If your family's income is higher than it was a year or two ago, consider yourself lucky.
Median family incomes across the country decreased dramatically from 2008 to 2009, and no region was left untouched by the recession. But despite shrinking paychecks nearly across the board, some cities still stand out for their bigger-than-average salaries.
To find the places where Americans earn the most, we looked at median family income data for 2009, as reported by the U.S. Census Bureau. In September, as part of its annual American Community Survey, the Census released updated data for several hundred Metropolitan Statistical Areas — geographic entities defined by the U.S. government that roughly correspond to major cities.
The place with the highest median family income is the Washington, D.C., metro area, which includes the nation's capital, as well as wealthy suburbs in Virginia and Maryland. In 2009 families in this region earned a median income of $102,340, a 0.7 percent increase from 2008. D.C. also boasts a better than average unemployment rate of 5.9 percent, far below the September's 9.2 percent national average.
D.C. has seen its share of layoffs, including government jobs, and the private companies that serve government interests. But when it comes down to it, the federal government still offers more job security than most companies. "The federal government can run deficits, which means they didn't have to do as many layoffs as state and local governments," says Heidi Shierholz, a labor market economist at the Washington, D.C.-based Economic Policy Institute.
In places like San Jose, Calif., (No.3) and San Francisco (No. 5), the effects of the recession are more obvious. San Jose, part of the country's biggest tech hub, saw median family income drop 6.5% to $96,443. San Francisco, a financial center which also relies heavily on the tech industry, experienced a decrease of 3.7 percent to $90,734.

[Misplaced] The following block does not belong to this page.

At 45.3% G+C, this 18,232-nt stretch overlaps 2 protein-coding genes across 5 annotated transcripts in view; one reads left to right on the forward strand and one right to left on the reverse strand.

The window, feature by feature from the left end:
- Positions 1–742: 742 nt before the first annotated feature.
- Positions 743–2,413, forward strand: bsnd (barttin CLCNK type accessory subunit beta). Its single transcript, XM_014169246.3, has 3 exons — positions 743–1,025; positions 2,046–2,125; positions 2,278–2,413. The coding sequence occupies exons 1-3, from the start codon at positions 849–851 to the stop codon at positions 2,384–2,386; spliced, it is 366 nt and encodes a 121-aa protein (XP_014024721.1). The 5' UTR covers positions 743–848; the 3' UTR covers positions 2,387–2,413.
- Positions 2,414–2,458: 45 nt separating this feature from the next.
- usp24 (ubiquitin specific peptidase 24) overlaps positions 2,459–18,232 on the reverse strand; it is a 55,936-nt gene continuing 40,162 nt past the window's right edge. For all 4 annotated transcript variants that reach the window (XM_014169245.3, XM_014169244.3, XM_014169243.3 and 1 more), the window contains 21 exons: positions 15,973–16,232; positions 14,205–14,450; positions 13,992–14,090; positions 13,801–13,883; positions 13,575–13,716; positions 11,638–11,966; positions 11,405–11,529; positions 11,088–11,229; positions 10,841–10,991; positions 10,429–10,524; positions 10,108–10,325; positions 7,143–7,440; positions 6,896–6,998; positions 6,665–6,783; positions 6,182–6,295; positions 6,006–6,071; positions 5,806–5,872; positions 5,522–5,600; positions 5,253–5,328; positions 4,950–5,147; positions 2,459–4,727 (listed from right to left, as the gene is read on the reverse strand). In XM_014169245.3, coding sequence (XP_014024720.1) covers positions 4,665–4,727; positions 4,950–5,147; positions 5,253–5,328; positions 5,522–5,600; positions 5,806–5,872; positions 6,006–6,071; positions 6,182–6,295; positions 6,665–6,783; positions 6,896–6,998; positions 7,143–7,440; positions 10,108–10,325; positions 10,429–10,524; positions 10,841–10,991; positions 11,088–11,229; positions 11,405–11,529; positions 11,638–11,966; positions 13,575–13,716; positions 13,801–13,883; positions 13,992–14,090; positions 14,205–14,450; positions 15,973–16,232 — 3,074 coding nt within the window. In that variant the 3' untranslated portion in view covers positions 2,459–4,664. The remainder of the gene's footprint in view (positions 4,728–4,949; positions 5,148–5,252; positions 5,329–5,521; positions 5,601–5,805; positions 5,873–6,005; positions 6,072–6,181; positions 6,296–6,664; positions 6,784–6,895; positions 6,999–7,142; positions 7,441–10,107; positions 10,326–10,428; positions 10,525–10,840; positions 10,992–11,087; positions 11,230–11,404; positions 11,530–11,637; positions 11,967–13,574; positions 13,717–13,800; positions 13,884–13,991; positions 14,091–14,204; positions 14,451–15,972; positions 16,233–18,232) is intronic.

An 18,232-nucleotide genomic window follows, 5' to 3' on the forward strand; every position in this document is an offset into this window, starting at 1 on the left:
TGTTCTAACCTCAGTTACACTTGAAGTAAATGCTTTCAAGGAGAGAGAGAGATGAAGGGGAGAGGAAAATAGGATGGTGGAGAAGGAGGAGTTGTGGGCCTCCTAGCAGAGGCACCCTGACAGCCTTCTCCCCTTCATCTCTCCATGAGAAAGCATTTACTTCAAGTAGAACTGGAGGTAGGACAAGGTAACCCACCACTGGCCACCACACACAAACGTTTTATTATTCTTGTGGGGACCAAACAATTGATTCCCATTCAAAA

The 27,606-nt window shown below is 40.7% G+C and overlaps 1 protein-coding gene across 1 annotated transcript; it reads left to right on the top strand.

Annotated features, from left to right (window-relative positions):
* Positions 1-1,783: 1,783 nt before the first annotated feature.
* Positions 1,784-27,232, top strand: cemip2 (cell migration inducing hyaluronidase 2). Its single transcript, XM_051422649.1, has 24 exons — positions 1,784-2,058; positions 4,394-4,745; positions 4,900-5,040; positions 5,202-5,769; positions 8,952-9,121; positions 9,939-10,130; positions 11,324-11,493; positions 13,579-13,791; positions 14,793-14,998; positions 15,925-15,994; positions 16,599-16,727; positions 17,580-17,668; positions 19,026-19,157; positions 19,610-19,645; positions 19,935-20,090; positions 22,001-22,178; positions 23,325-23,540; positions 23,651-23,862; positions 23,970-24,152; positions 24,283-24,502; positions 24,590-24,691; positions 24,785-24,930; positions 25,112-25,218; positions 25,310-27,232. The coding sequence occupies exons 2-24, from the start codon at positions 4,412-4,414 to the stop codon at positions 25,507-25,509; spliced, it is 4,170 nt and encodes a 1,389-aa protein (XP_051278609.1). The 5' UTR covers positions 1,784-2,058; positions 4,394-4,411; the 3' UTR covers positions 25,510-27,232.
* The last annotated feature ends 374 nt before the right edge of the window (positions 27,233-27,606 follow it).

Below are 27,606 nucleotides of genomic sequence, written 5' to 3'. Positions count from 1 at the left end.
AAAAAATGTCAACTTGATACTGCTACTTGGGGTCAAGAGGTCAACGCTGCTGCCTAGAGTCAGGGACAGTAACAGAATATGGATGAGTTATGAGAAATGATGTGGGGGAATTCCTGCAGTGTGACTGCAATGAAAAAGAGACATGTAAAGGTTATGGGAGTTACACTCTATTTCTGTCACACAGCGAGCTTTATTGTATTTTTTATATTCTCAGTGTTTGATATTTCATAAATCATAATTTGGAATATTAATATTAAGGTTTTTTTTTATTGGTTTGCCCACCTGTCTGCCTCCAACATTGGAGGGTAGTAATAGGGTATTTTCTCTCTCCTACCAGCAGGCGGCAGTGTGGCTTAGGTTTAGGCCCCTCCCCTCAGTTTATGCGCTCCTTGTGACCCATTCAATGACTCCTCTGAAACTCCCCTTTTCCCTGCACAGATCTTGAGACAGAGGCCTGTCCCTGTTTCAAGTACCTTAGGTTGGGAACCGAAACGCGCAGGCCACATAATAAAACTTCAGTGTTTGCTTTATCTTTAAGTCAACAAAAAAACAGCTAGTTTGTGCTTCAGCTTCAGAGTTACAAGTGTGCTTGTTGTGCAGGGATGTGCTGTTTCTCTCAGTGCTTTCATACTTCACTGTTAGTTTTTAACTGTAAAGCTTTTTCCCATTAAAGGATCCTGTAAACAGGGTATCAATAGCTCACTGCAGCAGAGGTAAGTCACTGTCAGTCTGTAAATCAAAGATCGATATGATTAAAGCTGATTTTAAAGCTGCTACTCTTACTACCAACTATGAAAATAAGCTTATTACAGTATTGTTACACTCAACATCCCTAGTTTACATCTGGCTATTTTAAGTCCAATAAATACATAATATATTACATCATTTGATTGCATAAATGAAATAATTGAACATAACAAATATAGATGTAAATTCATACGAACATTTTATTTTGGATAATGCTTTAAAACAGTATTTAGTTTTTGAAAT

Wealthy suburbs on the East Coast also saw negative growth, even though incomes are still high. In second-ranked Greenwich, Conn., (No. 2) and the surrounding areas that make up the Bridgeport-Stamford-Norwalk, Conn., Metropolitan Statistical Area, median family income plummeted by 6.7 percent to $98,118.
"Places with the biggest housing bubbles, where lots of people are employed in the financial and manufacturing sectors — these are the places where incomes went down," says Shierholz.
So will next year's numbers look better for the rest of the country? If you consider unemployment rates, the prospects aren't good: Overall U.S. unemployment rates have climbed from 5.8 percent in 2008 to 9.3 percent in 2009 and an estimated 9.7 percent in 2010. But Shierholz says there will be more places showing recovery, even if the country at large still struggles. "On average the median income will come down a bit," she says. "But there will be metro areas that see improvement."
© 2012 Forbes.com